The tube is definitely the way to get around in London (except, of course, on Christmas Day). Reasonably fast, not very expensive, and it goes everywhere. The tube is sort of infamously unreliable, but we didn't actually have any problems until our last day, when it seemed to suddenly have all sorts of problems. The Circle line wasn't running counter-clockwise (or, as they say, anti-clockwise) because of some problem, a couple of stations were closed because of flooding, and the lines that were running were taking ~15 minutes between trains. But, other than that last day, it was fine. Another word of advice: thanks to the kind folk (can 'folk' refer to one person?) at Travels With Al, we found a program for the Palm (and Pocket PC) called Metro. The program contains subway maps for many cities, including London. Just tell it where you are, where you want to go, and it figures out the quickest route, telling you where to change lines. This was an invaluable tool during our visit.
Walking in London is a cultural mystery. Since everyone drives on the left, you might assume that people normally walk on the left, just as two people crossing each other on a sidewalk will typically walk to the right of the next person. And, indeed, in many tube stations, there are signs saying "WALK TO THE LEFT". Except on Escalators, where you are admonished to stand on the right. On sidewalks, people walk on the right. Or the left. We could be walking along, all on one side, and then, seemingly because of some sign that everyone but us could see, the lines would switch, and suddenly we'd be walking on the left. Perhaps if you grow up there it all makes perfect sense. All we knew is that after a week, we were just feeling a bit confused.
Food and Beverages
During World War II, London converted all of Hyde Park into a giant potato field. This should tell you something about the British affinity for the potato. All meals come with potatoes; you'd think it was required by law. Meredith ordered a pasta dish at one restaurant that came with pasta, on top of rice, mixed in with potatoes. At another restaurant, with a dish that they couldn't quite figure out how to work potatoes into, they brought a basket of chips (or, as we would say in this country, fries) with it. Amazing.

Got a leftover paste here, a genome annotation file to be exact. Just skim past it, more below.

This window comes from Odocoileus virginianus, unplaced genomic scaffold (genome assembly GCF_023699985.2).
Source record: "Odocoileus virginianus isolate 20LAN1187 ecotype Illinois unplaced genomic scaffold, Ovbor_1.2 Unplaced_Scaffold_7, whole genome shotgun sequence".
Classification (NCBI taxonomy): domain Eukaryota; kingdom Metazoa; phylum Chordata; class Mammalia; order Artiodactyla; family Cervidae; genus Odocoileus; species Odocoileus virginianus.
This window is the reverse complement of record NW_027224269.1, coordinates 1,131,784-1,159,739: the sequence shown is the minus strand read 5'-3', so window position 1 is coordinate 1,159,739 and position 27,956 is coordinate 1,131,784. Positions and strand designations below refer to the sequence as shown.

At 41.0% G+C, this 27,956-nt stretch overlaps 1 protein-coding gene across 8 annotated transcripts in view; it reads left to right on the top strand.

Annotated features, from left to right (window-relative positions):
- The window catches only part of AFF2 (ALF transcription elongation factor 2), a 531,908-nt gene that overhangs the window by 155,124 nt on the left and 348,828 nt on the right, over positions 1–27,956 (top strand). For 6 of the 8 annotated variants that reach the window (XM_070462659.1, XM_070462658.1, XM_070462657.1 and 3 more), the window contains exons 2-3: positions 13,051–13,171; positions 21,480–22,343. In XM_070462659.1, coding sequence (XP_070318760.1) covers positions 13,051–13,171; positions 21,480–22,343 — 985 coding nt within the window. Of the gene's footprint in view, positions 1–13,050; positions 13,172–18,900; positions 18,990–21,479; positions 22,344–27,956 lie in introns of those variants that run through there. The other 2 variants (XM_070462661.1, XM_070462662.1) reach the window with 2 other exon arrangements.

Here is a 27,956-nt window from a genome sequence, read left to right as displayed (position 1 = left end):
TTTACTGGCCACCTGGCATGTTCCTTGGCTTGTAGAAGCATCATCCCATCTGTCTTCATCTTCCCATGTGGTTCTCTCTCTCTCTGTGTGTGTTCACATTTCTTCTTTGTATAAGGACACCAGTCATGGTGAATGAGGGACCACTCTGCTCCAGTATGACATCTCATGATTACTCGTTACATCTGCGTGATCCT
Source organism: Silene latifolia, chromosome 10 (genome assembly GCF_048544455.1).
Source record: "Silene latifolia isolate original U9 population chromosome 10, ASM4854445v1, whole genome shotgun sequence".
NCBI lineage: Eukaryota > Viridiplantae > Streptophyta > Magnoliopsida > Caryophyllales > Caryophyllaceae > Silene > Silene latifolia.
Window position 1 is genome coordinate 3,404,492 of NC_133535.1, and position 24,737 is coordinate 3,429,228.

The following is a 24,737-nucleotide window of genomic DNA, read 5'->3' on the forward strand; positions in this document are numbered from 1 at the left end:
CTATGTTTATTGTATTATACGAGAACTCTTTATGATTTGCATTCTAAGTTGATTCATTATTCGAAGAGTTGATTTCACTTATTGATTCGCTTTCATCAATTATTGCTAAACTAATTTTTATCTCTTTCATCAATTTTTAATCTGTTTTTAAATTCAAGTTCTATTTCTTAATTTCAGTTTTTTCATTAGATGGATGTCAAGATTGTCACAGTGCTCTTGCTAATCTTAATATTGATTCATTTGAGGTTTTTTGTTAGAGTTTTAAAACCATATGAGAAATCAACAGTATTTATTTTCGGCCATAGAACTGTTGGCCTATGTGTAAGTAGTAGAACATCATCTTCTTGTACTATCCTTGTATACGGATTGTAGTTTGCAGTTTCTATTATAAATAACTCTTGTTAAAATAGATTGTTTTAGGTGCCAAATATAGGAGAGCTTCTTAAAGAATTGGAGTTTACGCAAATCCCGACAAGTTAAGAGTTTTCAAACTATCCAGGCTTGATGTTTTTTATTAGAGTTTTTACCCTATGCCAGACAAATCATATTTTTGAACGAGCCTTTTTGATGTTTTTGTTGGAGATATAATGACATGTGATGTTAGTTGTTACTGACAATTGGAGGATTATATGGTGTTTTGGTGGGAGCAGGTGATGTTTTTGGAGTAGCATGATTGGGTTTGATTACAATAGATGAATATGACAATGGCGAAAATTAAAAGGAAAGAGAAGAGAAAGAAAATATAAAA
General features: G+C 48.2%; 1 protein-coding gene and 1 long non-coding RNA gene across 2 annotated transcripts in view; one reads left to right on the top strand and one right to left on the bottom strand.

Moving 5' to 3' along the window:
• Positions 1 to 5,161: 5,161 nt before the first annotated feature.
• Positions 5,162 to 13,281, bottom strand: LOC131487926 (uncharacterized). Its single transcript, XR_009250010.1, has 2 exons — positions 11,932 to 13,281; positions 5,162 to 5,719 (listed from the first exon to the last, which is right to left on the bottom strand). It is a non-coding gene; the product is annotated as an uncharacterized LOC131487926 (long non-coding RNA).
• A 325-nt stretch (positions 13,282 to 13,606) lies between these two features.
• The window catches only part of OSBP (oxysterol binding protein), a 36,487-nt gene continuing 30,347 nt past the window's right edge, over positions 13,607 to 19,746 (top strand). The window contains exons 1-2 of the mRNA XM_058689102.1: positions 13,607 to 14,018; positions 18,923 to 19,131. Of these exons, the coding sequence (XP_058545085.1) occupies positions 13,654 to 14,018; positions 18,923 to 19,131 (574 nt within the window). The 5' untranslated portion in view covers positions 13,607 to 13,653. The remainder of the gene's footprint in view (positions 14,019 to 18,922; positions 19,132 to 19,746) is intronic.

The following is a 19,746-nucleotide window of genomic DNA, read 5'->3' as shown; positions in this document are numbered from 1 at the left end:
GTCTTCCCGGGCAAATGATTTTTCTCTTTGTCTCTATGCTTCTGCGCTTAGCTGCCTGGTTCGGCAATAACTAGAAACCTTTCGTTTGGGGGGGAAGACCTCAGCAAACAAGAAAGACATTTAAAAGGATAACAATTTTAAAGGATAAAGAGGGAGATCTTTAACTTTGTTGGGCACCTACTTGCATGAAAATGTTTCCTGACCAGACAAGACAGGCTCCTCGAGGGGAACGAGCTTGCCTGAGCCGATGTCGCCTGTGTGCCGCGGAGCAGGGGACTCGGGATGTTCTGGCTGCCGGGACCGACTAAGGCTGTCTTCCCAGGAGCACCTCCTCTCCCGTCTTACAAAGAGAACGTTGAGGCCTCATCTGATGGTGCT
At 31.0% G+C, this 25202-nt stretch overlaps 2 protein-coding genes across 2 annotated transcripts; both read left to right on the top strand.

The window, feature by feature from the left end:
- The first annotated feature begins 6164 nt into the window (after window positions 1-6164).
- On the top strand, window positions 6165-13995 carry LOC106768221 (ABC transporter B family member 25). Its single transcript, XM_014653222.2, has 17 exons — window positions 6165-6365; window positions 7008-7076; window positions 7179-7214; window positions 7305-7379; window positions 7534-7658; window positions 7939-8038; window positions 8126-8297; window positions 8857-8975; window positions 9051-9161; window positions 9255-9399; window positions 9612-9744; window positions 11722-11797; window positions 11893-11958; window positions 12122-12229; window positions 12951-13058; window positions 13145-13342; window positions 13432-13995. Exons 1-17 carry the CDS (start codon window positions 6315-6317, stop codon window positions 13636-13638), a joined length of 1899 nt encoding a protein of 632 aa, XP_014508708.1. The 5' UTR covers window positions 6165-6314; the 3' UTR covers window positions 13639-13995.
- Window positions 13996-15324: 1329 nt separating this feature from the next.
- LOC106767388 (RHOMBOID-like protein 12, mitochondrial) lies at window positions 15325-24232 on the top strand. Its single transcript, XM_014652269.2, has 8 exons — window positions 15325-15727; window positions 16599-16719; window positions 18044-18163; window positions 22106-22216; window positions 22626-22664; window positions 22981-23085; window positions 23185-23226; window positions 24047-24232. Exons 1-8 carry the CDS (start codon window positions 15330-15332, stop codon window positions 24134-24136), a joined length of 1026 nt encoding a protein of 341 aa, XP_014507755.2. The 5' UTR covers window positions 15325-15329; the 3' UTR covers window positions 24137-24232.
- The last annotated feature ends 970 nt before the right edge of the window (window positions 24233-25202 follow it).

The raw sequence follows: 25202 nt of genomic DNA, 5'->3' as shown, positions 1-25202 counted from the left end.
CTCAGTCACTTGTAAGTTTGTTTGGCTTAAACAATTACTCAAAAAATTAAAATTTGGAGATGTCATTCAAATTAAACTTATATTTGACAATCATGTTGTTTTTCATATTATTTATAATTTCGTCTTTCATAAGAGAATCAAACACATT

UK food is, frankly, not that interesting. Even aside from the whole potato fetish, the food is just really, really bland. Search Google for "British food is bland", and you'll find only a handful of sites, most of them referring to "the myth that British food is bland." This is a myth that's right up there with big whoppers like 'the Earth is round'. Mike's theory is that the Indians finally broke free of the British Empire by sneaking into the kitchens of the UK Military and adding spices to their foods to drive them out.
Which brings us to: how to find good food in London. The answer seems to be to go visit an Indian restaurant. There are, as one might imagine, tons of them. We ate dinner at one on Christmas day, right next to our hotel, that was outstanding. We ate at another in Oxford that was also excellent. We also ate at Regent Tandoori, off Piccadilly Circus that was, well, less excellent. We believe they worked by purchasing meat that all the other restaurants in town had rejected. They said it was lamb; it tasted like shoe leather. Oh well.
Drinking in London, however, is an entirely different experience. Guinness there is sublime. It really is better than it is in the US. (Meredith insists this is absurd, but every single person who has had Guinness in both the UK and US heartily agrees.) And Guinness is just one of many outstanding beers there. The bitters are great, the stouts are great ... Mike was a very happy person.